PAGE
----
sacred kingfishers nests

To: 'COG' <>
Subject: sacred kingfishers nests
From: Philip Veerman <>
Date: Tue, 2 Jan 2018 06:07:02 +0000

Yes me too. Over the years I think I have seen more Sacred Kingfishers nests in tree hollows than in sand banks but that is just an impression I have no counts of it, I have never been to “the west”. Often the tree hollows they use are quite dirty, maybe from the tree having been used by termites for a long time or being in the old floodway of a river now exposed but they certainly are tree hollows. So I am a little surprised at that information but yes it is in that book




From: sandra henderson [
Sent: Tuesday, 2 January, 2018 4:54 PM
To: Suzanne EDGAR
Cc: David Cook; COG
Subject: Re: [canberrabirds] Eastern Yellow Robin, Wamboin


Sue, I can recall seeing sacred kingfishers carrying food into a tree hollow next to the Molonglo River some years ago, at that spot where the feral geese hang out across from the Jerra Wetland paddocks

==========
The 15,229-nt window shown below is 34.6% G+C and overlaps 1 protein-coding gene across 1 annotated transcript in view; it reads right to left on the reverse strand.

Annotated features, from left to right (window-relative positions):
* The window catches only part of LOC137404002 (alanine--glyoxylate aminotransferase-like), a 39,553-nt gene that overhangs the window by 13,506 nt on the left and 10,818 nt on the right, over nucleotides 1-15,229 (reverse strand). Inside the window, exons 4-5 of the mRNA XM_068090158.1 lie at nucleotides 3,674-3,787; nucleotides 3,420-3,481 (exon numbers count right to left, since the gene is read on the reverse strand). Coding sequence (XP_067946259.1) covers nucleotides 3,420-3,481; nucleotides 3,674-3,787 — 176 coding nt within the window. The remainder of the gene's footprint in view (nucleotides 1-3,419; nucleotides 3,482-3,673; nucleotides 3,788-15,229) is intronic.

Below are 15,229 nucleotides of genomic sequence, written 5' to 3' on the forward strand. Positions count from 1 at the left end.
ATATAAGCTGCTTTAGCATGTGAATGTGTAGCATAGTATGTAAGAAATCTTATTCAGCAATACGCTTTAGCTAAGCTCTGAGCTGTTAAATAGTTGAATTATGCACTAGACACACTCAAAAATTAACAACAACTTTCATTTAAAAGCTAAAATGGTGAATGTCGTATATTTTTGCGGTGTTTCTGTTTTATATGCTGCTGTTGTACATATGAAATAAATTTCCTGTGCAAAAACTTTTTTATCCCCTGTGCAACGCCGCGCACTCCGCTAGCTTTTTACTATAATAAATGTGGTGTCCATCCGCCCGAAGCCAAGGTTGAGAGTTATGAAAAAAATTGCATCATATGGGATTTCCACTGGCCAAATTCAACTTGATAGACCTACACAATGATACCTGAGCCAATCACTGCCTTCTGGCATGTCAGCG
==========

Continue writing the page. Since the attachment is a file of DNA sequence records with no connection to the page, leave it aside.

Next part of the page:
sandra H


On 2 January 2018 at 16:42, Suzanne EDGAR <> wrote:

Beautiful pic!!

We spent a v nice birdy Xm week on a property/accom. , ‘Ecocrackenback’ (look it up online; highly recommended to birdos & nature lovers: all the breeding is still going on up there) , up Wolondilly Rd c. 10 mins up the Alpine Way fr Jindabyne. The chalet we had, provided constant amusement fr the front terrace: to the left were 2 w wagtails doing the job-swapping on a nest; to the right were 2 sacred  kingfishers doing the job-swapping of feeding dependent young in a burrow in a tree trunk [i.e. not the usual clay bank or termite mound ; I’d never known of such a burrow for this bird & on consulting Slater f guide read that only birds in the west make & use such burrows; however there they were.]

The wagtails, espec., in the eve, did a lot of malignant dive-bombing, circling, swooping & attempted pecking of each kingfisher who would sit quite still & maintain a stern & stolid composure @ all such times.


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